• The same commission earlier banned Catalan public television from using those phrases to refer to separatist leaders who have been taken into custody or fled to Belgium.
  • It also accepted a request from the People’s Party to stop the Barcelona city council from coloring buildings and fountains in yellow to indicate support for the restoration of home rule.
  • Xavier García Albiol, the Catalan People’s Party leader, has proposed to shut down the region’s public television station, TV3, and relaunch it with “normal and plural” journalists, by which he means journalists who oppose secession.
  • Esteban González Pons, a conservative Spanish member of the European Parliament, tells El País there may be a role for NATO in countering Russian “fake news” about the Catalan crisis. Read more “People’s Party Should Leave Catalan Media Alone”

Independence Sentiment Aroused in French Catalonia

View of Perpignan, formerly the capital of Languedoc-Roussilon, France, April 1, 2016
View of Perpignan, formerly the capital of Languedoc-Roussilon, France, April 1, 2016 (Jean-Pierre Dalbéra)

Catalonia’s independence referendum has aroused separatist sentiment north of the border, where a Catalan-speaking minority has long been content to live under French rule.

Northern Catalonia, or Roussillon, has been French since 1659.

Despite the presence of a small but vocal group of Catalan nationalists and a political party, the Unitat Catalana (UC), most of the region’s inhabitants have no desire to break away.

But recent events — not just those in Spain — have given French Catalans reason to question the status quo. Read more “Independence Sentiment Aroused in French Catalonia”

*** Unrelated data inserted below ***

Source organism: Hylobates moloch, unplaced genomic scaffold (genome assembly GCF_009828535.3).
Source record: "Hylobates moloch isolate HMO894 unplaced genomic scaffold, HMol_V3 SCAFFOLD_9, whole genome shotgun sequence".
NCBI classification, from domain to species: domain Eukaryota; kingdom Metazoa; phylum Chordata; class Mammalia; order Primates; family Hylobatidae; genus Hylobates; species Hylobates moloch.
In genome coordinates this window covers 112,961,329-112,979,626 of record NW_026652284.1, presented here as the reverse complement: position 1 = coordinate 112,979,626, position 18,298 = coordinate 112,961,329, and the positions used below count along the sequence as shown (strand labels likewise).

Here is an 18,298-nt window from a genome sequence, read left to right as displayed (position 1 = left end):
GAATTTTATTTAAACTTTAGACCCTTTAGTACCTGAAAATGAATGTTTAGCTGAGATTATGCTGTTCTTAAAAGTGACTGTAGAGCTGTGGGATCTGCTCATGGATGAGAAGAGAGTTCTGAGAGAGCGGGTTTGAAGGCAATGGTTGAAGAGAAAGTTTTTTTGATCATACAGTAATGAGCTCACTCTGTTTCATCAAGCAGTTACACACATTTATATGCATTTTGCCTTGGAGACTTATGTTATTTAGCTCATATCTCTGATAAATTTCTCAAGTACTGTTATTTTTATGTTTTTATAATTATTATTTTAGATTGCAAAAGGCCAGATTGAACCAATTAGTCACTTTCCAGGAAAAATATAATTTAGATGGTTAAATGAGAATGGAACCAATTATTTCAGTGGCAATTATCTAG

Don’t Exaggerate Russian Meddling in the Catalan Independence Crisis

Barcelona Spain
Night falls on Barcelona’s Plaça de Catalunya, Spain, September 11 (Sergio Marchi)

Spanish media exaggerate Russia’s role in the Catalan independence crisis.

Russian state media, like RT and Sputnik, and Russia-friendly trolls, like WikiLeaks founder Julian Assange, have predictably sought to exploit the crisis in a major European Union and NATO country, for three reasons:

  1. To encouraging Catalan separatism.
  2. To provoking an overreaction from the Spanish right.
  3. To legitimizing the self-determination referendum it organized in the Crimea in 2014.

But there is little evidence Russian propaganda has changed anyone’s mind. Read more “Don’t Exaggerate Russian Meddling in the Catalan Independence Crisis”

Support for Catalan Independence Up, But Most Still Favor Compromise

Catalans celebrate their National Day in Barcelona, Spain, September 13, 2012
Catalans celebrate their National Day in Barcelona, Spain, September 13, 2012 (Fotomovimiento)

Support for Catalan independence has gone up but remains below 50 percent, according to a survey carried out by the regional government every four months.

Given the choice between independence and the status quo, 48.7 percent of Catalans would now opt to break away against 43.6 percent who want to stay in Spain.

Those figures were 41.1 and 49.4 percent in June, respectively.

Spain’s heavy-handed response to the October 1 referendum, which had been ruled illegal by the Constitutional Court, is most likely to blame for the shift. Read more “Support for Catalan Independence Up, But Most Still Favor Compromise”

Catalonia’s Far Left Could Hold the Key to Independence

Mayor Ada Colau and members of the Barcelona city government attend a demonstration, October 13
Mayor Ada Colau and members of the Barcelona city government attend a demonstration, October 13 (Ajuntament Barcelona)

Catalonia’s far left could hold the key to independence after the next regional election.

Snap elections are likely in the next few months, whether called by the regional government to preempt the suspension of home rule or by the Spanish government once home rule is suspended

Polls suggest the ruling center-right European Democratic Party (PDeCAT) will trade places with its junior partner, the Republican Left.

But the balance between pro- and anti-independence parties could be unchanged — unless Catalonia in Common (Barcelona mayor Ada Colau’s party) and Podem (the Catalan branch of Podemos) change sides. Read more “Catalonia’s Far Left Could Hold the Key to Independence”